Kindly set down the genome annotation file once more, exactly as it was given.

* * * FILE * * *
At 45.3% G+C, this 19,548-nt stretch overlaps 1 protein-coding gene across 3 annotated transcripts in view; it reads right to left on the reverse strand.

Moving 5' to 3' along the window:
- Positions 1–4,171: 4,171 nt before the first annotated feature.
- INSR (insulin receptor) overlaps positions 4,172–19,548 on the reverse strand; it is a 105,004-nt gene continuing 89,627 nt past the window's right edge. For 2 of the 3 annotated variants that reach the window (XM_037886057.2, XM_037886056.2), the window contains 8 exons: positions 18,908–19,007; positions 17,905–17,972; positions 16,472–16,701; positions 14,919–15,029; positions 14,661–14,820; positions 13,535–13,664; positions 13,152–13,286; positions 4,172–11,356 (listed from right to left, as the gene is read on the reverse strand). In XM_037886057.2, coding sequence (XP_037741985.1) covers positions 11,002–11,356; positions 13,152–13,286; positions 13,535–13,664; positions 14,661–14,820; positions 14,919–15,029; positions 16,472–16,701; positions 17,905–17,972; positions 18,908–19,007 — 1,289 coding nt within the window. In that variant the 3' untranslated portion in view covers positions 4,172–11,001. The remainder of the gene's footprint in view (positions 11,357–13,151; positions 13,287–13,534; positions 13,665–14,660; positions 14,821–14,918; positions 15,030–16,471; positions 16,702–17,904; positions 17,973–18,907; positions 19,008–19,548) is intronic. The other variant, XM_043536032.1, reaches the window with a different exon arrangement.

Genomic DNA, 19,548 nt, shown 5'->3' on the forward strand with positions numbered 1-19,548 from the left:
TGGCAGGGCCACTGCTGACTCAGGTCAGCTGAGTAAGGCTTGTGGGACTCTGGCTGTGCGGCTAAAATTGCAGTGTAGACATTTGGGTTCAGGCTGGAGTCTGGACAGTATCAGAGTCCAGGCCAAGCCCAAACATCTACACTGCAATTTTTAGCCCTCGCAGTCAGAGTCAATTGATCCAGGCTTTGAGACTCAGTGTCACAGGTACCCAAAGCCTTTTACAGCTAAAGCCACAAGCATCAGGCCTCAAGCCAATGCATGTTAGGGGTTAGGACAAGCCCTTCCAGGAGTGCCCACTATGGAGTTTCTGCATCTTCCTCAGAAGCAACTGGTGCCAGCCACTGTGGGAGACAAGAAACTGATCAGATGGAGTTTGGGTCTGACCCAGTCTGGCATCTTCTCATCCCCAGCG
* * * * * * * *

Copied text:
At 45.3% G+C, this 19,548-nt stretch overlaps 1 protein-coding gene across 3 annotated transcripts in view; it reads right to left on the reverse strand.

Moving 5' to 3' along the window:
- Positions 1–4,171: 4,171 nt before the first annotated feature.
- INSR (insulin receptor) overlaps positions 4,172–19,548 on the reverse strand; it is a 105,004-nt gene continuing 89,627 nt past the window's right edge. For 2 of the 3 annotated variants that reach the window (XM_037886057.2, XM_037886056.2), the window contains 8 exons: positions 18,908–19,007; positions 17,905–17,972; positions 16,472–16,701; positions 14,919–15,029; positions 14,661–14,820; positions 13,535–13,664; positions 13,152–13,286; positions 4,172–11,356 (listed from right to left, as the gene is read on the reverse strand). In XM_037886057.2, coding sequence (XP_037741985.1) covers positions 11,002–11,356; positions 13,152–13,286; positions 13,535–13,664; positions 14,661–14,820; positions 14,919–15,029; positions 16,472–16,701; positions 17,905–17,972; positions 18,908–19,007 — 1,289 coding nt within the window. In that variant the 3' untranslated portion in view covers positions 4,172–11,001. The remainder of the gene's footprint in view (positions 11,357–13,151; positions 13,287–13,534; positions 13,665–14,660; positions 14,821–14,918; positions 15,030–16,471; positions 16,702–17,904; positions 17,973–18,907; positions 19,008–19,548) is intronic. The other variant, XM_043536032.1, reaches the window with a different exon arrangement.

Genomic DNA, 19,548 nt, shown 5'->3' on the forward strand with positions numbered 1-19,548 from the left:
TGGCAGGGCCACTGCTGACTCAGGTCAGCTGAGTAAGGCTTGTGGGACTCTGGCTGTGCGGCTAAAATTGCAGTGTAGACATTTGGGTTCAGGCTGGAGTCTGGACAGTATCAGAGTCCAGGCCAAGCCCAAACATCTACACTGCAATTTTTAGCCCTCGCAGTCAGAGTCAATTGATCCAGGCTTTGAGACTCAGTGTCACAGGTACCCAAAGCCTTTTACAGCTAAAGCCACAAGCATCAGGCCTCAAGCCAATGCATGTTAGGGGTTAGGACAAGCCCTTCCAGGAGTGCCCACTATGGAGTTTCTGCATCTTCCTCAGAAGCAACTGGTGCCAGCCACTGTGGGAGACAAGAAACTGATCAGATGGAGTTTGGGTCTGACCCAGTCTGGCATCTTCTCATCCCCAGCG